Credit: Berkeley

Credit: Berkeley

Earlier this month, researchers of the BICEP2 collaboration made a groundbreaking announcement: The team detected B-mode polarizations in the Cosmic Microwave Background, "ancient light" or the leftover glow from the Big Bang. These twisty patterns in the Cosmic Microwave Background give us the first direct evidence for cosmic inflation, the beginning moments when the entire universe violently expanded from a near-zero hot spot into the expansive cosmos we know today.

Okay, wait. What the heck is inflation? Our planet is in a microwave? WHAT? And who cares??

We know. This is A LOT of information to take in, and even after reading the press release over and over again, it's still a mind bender. So, we've dedicated this month's Best for Last series to this momentous event because it is actually a really, really big deal. Below we've compiled five of the best long-form features, blog posts and videos that help explain cosmic inflation, the Cosmic Microwave Background and B-mode polarization in simpler terms.

 

1. NOVA, a PBS program, aired a four-part series featuring some of today's most pressing topics in cosmology. The fourth hour of this series includes a nice history on how the theory of cosmic inflation came to be, the pioneers behind this theory and the bewildering concepts that have emerged from it (read: multiverse theory).

2. Phil Plait is, hands down, one of our favorite bloggers. On his blog, "Bad Astronomy," Plait breaks down the BICEP2 announcement into digestible and easy-to-understand chunks of information, including short but stellar primers on cosmic inflation and gravitational waves in the Cosmic Microwave Background.

3. If you aren't already following Joe Hanson, PhD, and his blog "It's Okay to be Smart," you need to do that NOW. When the BICEP2 news broke, Hanson gave some awesome brain-tickling perspective:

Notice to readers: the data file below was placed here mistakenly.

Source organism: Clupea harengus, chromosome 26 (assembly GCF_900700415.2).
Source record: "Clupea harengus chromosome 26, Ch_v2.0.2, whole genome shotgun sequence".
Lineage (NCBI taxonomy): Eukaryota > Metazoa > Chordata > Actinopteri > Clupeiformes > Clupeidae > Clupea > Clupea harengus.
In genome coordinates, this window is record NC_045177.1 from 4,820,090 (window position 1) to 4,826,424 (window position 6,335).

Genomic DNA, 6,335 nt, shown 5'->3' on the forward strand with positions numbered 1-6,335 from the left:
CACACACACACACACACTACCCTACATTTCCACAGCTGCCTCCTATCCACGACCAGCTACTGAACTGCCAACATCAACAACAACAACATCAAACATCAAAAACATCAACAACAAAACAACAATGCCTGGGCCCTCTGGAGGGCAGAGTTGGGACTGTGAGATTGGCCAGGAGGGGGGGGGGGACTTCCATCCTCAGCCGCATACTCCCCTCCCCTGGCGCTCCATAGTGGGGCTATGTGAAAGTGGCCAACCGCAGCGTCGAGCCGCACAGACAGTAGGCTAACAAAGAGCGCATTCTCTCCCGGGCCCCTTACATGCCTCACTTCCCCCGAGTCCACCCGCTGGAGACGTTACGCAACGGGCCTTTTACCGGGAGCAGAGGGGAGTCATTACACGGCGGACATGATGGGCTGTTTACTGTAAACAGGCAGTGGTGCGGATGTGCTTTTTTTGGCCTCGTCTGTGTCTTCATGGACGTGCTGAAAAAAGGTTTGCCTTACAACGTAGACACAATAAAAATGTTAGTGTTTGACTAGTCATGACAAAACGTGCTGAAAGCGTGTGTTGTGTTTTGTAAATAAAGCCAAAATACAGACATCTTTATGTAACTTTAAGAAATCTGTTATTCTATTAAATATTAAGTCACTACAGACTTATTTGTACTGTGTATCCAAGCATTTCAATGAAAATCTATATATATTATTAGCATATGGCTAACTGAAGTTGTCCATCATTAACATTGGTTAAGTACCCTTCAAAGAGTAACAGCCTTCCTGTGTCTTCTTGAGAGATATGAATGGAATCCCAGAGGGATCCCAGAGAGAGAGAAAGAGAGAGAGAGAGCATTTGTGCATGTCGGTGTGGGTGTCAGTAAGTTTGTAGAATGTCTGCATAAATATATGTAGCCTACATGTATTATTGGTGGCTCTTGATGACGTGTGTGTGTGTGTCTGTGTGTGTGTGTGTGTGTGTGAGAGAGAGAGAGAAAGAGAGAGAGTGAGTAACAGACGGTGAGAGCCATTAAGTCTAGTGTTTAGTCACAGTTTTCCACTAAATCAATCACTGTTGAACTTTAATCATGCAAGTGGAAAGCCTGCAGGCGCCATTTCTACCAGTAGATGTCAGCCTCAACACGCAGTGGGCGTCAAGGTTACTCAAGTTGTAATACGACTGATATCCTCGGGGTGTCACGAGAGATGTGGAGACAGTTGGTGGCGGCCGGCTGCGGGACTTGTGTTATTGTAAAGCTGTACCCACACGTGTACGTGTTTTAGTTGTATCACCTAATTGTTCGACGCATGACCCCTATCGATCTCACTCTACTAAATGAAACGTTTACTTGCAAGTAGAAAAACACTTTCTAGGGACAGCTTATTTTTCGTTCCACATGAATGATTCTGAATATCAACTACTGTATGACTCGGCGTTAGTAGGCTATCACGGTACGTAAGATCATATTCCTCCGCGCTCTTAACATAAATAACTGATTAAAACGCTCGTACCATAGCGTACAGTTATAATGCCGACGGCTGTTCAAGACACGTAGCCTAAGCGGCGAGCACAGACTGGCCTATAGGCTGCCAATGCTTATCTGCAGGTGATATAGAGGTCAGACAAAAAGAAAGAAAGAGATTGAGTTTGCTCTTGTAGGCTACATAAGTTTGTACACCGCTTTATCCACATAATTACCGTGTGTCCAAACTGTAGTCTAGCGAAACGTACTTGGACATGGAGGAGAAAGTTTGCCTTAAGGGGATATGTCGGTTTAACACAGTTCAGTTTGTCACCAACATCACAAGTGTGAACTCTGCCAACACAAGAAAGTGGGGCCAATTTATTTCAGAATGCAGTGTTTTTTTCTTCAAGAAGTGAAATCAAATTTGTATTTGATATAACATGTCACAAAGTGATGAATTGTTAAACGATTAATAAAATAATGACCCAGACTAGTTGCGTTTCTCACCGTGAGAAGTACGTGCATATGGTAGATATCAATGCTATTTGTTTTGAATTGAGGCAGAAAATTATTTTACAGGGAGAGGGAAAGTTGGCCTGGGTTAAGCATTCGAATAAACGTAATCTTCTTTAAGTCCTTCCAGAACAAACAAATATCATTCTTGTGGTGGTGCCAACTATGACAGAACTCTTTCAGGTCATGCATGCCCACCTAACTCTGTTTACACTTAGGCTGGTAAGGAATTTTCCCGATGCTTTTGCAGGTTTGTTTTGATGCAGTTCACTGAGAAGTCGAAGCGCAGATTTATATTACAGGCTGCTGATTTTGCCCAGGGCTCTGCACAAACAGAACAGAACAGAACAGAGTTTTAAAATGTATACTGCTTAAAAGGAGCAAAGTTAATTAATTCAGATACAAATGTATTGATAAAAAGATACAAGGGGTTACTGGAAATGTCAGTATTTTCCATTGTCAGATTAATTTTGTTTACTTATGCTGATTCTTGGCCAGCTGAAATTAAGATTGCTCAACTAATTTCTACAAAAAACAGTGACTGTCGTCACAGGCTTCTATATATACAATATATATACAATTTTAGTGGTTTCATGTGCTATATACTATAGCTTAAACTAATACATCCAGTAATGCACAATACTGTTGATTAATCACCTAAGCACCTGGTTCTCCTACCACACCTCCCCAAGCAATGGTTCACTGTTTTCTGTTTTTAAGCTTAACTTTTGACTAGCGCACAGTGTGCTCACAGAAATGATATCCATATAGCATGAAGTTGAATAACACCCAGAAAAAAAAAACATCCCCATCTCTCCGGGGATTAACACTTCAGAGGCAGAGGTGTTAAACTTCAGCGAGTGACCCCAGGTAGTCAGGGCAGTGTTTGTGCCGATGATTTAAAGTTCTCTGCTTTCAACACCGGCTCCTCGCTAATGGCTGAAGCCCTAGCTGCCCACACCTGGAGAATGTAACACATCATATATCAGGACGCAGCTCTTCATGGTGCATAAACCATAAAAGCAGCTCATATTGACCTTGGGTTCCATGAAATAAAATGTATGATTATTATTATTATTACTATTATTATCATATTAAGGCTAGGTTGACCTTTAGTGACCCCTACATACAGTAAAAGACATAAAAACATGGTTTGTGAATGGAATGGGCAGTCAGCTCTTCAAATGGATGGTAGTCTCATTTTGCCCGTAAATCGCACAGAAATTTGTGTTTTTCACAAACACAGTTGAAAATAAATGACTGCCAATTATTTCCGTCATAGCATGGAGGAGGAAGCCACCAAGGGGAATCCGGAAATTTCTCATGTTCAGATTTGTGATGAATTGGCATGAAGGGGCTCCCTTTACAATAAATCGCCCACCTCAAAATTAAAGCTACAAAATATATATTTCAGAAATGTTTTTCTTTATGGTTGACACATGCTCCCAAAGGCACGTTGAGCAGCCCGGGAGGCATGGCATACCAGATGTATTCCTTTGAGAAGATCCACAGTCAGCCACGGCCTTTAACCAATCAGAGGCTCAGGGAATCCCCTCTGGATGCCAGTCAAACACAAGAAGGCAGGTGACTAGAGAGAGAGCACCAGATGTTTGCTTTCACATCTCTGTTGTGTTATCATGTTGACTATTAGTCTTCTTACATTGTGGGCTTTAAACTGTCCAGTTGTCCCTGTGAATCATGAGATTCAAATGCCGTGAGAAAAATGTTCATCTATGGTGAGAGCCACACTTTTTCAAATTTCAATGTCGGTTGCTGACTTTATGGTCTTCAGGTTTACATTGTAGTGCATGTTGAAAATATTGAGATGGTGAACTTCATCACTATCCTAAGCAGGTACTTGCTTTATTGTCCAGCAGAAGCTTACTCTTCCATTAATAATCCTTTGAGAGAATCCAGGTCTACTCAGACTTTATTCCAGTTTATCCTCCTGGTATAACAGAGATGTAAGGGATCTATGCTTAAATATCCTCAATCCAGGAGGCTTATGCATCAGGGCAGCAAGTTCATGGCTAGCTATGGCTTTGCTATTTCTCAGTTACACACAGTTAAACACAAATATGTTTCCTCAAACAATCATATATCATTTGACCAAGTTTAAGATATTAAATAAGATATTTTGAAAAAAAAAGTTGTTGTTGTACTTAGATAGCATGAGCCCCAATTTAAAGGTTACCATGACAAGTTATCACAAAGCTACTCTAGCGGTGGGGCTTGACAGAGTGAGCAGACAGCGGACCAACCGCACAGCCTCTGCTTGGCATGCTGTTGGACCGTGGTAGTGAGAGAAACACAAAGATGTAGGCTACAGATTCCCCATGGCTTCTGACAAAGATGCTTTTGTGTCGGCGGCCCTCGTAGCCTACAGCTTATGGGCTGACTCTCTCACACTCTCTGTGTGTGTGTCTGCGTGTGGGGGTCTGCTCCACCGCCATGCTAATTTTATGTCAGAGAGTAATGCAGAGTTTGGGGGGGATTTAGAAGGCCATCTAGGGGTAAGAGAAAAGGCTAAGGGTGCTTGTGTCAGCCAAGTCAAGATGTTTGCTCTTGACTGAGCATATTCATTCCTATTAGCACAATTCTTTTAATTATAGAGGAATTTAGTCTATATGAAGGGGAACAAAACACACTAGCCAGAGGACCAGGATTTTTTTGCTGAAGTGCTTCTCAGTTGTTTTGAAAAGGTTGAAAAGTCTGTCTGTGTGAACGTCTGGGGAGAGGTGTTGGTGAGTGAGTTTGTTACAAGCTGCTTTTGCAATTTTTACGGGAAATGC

"This has implications for everything from multiverse theory to the long search for dark energy and dark matter (and its origins) to why our universe is so flat and even at its observable edges to the quantum scale blips and fluctuations that gave rise to everything from stardust to galaxies."

4. And then there's this PhD Comics piece, written and drawn with help from one of the BICEP2 researchers! For those who need a visual aid, like me, this is incredibly helpful.

5. You can always count on MinutePhysics to give brief but helpful explanations to complex scientific questions, like "What is dark matter?" or "Why is the sky blue?" The channel's video on cosmic inflation, which has garnered more than 433,000 views, probably gives the best explanation of why light polarization plays such a crucial role in the BICEP2 discovery.

 

Are there any other news, long-form features, videos or infographics you've seen that helped you better understand the BICEP2 discovery? Share them in the comments below!

 

As a bonus feature, we are sharing this little gem. Stanford University Assistant Professor Chao-Lin Kuo, who is part of the BICEP2 team, surprised Professor Andrei Linde, the "founding father of inflation" with news about his team's discovery. This viral video is worth watching again and again.

 

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